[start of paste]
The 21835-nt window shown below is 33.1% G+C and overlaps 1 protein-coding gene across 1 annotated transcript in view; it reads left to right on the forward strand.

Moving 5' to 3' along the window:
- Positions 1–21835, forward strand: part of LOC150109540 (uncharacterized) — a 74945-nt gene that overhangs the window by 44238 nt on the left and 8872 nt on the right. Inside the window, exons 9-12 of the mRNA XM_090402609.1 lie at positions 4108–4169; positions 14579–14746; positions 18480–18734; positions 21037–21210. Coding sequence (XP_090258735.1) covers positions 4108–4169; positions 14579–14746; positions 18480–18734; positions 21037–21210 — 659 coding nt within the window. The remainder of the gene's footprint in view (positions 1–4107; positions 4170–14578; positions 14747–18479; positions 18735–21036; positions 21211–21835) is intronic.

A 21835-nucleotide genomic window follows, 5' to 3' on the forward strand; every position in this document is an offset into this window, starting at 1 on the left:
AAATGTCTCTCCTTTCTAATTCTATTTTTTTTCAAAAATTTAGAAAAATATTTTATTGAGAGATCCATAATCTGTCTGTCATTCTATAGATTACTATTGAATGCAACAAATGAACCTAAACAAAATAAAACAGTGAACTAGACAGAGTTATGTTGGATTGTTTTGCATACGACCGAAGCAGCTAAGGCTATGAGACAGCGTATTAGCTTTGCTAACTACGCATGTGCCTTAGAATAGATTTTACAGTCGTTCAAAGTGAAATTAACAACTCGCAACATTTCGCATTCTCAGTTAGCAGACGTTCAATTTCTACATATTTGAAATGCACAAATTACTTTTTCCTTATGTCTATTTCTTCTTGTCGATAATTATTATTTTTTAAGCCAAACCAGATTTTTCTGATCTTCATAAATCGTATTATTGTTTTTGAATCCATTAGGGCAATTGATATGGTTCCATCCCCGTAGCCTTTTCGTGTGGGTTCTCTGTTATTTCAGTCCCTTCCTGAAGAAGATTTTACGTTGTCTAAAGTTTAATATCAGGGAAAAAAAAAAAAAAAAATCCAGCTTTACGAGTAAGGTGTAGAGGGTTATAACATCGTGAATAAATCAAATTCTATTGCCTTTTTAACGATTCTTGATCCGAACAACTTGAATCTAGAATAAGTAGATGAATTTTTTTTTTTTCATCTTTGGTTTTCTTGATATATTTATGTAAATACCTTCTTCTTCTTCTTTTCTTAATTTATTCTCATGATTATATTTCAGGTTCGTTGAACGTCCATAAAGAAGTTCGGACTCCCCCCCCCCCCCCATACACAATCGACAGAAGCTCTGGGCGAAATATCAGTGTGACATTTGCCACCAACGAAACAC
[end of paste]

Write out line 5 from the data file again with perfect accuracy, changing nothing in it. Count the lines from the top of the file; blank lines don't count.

AAATGTCTCTCCTTTCTAATTCTATTTTTTTTCAAAAATTTAGAAAAATATTTTATTGAGAGATCCATAATCTGTCTGTCATTCTATAGATTACTATTGAATGCAACAAATGAACCTAAACAAAATAAAACAGTGAACTAGACAGAGTTATGTTGGATTGTTTTGCATACGACCGAAGCAGCTAAGGCTATGAGACAGCGTATTAGCTTTGCTAACTACGCATGTGCCTTAGAATAGATTTTACAGTCGTTCAAAGTGAAATTAACAACTCGCAACATTTCGCATTCTCAGTTAGCAGACGTTCAATTTCTACATATTTGAAATGCACAAATTACTTTTTCCTTATGTCTATTTCTTCTTGTCGATAATTATTATTTTTTAAGCCAAACCAGATTTTTCTGATCTTCATAAATCGTATTATTGTTTTTGAATCCATTAGGGCAATTGATATGGTTCCATCCCCGTAGCCTTTTCGTGTGGGTTCTCTGTTATTTCAGTCCCTTCCTGAAGAAGATTTTACGTTGTCTAAAGTTTAATATCAGGGAAAAAAAAAAAAAAAAATCCAGCTTTACGAGTAAGGTGTAGAGGGTTATAACATCGTGAATAAATCAAATTCTATTGCCTTTTTAACGATTCTTGATCCGAACAACTTGAATCTAGAATAAGTAGATGAATTTTTTTTTTTTCATCTTTGGTTTTCTTGATATATTTATGTAAATACCTTCTTCTTCTTCTTTTCTTAATTTATTCTCATGATTATATTTCAGGTTCGTTGAACGTCCATAAAGAAGTTCGGACTCCCCCCCCCCCCCCATACACAATCGACAGAAGCTCTGGGCGAAATATCAGTGTGACATTTGCCACCAACGAAACAC